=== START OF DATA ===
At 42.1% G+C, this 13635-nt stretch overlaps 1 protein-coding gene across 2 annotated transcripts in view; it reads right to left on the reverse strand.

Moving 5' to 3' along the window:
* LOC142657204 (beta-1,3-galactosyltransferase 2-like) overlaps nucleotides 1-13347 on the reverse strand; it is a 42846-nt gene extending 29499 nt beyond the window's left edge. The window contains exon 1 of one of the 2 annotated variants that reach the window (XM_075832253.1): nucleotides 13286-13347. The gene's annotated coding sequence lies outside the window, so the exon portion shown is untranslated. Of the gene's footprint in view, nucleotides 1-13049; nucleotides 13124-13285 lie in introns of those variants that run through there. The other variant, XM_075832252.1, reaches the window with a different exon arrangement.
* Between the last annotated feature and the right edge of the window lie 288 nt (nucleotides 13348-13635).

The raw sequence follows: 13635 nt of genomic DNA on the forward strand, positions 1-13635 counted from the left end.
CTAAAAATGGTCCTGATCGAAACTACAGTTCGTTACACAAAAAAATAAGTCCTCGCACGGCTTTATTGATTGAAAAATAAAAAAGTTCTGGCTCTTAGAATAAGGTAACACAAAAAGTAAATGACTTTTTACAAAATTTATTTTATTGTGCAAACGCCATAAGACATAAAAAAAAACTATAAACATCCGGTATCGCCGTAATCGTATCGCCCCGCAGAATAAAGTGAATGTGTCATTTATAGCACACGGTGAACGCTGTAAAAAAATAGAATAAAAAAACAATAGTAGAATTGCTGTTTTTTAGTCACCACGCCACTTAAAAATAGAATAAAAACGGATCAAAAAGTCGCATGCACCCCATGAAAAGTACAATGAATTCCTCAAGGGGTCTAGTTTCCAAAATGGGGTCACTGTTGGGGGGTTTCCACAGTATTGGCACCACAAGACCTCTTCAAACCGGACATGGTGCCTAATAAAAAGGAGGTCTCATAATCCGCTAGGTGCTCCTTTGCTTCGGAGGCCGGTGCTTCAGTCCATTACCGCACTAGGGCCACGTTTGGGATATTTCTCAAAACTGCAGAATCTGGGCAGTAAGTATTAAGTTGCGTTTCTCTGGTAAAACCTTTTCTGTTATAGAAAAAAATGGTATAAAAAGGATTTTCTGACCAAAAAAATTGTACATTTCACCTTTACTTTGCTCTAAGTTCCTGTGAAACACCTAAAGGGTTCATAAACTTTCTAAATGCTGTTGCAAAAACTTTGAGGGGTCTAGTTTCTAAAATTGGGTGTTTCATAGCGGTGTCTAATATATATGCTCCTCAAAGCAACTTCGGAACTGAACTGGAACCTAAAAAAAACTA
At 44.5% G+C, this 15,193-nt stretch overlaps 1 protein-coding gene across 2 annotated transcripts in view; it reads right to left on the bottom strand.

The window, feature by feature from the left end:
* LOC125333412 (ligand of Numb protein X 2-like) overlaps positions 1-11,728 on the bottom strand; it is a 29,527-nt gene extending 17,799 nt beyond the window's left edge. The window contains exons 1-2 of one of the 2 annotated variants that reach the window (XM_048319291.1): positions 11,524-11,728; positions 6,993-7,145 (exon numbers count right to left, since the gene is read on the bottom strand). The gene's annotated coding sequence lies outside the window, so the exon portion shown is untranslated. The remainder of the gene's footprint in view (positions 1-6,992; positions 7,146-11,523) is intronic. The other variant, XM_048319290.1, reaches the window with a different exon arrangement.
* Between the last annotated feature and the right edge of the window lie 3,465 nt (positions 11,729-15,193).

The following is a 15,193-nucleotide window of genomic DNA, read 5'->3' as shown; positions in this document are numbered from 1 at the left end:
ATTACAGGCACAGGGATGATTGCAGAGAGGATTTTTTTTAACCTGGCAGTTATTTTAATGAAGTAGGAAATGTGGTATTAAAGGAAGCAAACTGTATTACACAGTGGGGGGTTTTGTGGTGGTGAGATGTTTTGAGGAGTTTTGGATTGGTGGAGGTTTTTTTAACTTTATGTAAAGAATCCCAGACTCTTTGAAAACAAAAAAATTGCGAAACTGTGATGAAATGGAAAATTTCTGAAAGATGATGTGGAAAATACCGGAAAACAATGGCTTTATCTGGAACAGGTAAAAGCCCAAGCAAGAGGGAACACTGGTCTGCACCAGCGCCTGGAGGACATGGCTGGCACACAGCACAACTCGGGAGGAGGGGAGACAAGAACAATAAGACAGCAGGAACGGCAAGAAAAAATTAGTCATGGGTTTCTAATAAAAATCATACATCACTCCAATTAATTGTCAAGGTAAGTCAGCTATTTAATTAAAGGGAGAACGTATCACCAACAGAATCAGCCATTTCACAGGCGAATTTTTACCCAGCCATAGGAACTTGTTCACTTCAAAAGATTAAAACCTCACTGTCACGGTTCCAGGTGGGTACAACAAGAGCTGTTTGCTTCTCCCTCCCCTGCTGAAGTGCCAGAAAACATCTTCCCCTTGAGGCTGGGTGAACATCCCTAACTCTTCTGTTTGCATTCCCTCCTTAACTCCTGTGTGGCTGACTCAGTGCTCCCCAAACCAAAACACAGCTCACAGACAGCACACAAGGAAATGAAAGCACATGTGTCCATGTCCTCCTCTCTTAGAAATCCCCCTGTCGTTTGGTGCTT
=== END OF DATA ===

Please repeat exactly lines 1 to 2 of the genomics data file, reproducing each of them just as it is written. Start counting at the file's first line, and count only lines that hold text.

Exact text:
At 42.1% G+C, this 13635-nt stretch overlaps 1 protein-coding gene across 2 annotated transcripts in view; it reads right to left on the reverse strand.

Moving 5' to 3' along the window: